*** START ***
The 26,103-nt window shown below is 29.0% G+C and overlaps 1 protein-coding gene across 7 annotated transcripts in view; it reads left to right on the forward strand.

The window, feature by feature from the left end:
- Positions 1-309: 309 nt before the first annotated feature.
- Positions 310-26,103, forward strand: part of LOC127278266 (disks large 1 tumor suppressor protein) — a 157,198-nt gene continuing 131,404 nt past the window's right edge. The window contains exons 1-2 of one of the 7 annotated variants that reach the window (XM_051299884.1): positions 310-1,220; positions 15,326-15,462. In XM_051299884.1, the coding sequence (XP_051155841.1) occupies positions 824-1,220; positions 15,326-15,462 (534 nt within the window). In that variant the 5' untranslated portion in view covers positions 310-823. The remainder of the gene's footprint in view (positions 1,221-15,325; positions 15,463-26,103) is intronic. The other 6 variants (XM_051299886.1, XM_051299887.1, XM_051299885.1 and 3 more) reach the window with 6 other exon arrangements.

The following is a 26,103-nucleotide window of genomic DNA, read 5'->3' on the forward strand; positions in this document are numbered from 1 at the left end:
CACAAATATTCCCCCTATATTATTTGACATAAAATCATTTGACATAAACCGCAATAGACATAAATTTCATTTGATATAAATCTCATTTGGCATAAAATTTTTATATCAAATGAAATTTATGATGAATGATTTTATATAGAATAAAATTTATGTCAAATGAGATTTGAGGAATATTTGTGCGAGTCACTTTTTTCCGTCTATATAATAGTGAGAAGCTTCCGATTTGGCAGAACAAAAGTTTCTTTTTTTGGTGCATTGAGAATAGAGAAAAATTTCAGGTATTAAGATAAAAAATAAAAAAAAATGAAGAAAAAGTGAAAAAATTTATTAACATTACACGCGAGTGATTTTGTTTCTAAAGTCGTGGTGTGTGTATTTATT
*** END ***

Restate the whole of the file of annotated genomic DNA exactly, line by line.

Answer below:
The 26,103-nt window shown below is 29.0% G+C and overlaps 1 protein-coding gene across 7 annotated transcripts in view; it reads left to right on the forward strand.

The window, feature by feature from the left end:
- Positions 1-309: 309 nt before the first annotated feature.
- Positions 310-26,103, forward strand: part of LOC127278266 (disks large 1 tumor suppressor protein) — a 157,198-nt gene continuing 131,404 nt past the window's right edge. The window contains exons 1-2 of one of the 7 annotated variants that reach the window (XM_051299884.1): positions 310-1,220; positions 15,326-15,462. In XM_051299884.1, the coding sequence (XP_051155841.1) occupies positions 824-1,220; positions 15,326-15,462 (534 nt within the window). In that variant the 5' untranslated portion in view covers positions 310-823. The remainder of the gene's footprint in view (positions 1,221-15,325; positions 15,463-26,103) is intronic. The other 6 variants (XM_051299886.1, XM_051299887.1, XM_051299885.1 and 3 more) reach the window with 6 other exon arrangements.

The following is a 26,103-nucleotide window of genomic DNA, read 5'->3' on the forward strand; positions in this document are numbered from 1 at the left end:
CACAAATATTCCCCCTATATTATTTGACATAAAATCATTTGACATAAACCGCAATAGACATAAATTTCATTTGATATAAATCTCATTTGGCATAAAATTTTTATATCAAATGAAATTTATGATGAATGATTTTATATAGAATAAAATTTATGTCAAATGAGATTTGAGGAATATTTGTGCGAGTCACTTTTTTCCGTCTATATAATAGTGAGAAGCTTCCGATTTGGCAGAACAAAAGTTTCTTTTTTTGGTGCATTGAGAATAGAGAAAAATTTCAGGTATTAAGATAAAAAATAAAAAAAAATGAAGAAAAAGTGAAAAAATTTATTAACATTACACGCGAGTGATTTTGTTTCTAAAGTCGTGGTGTGTGTATTTATT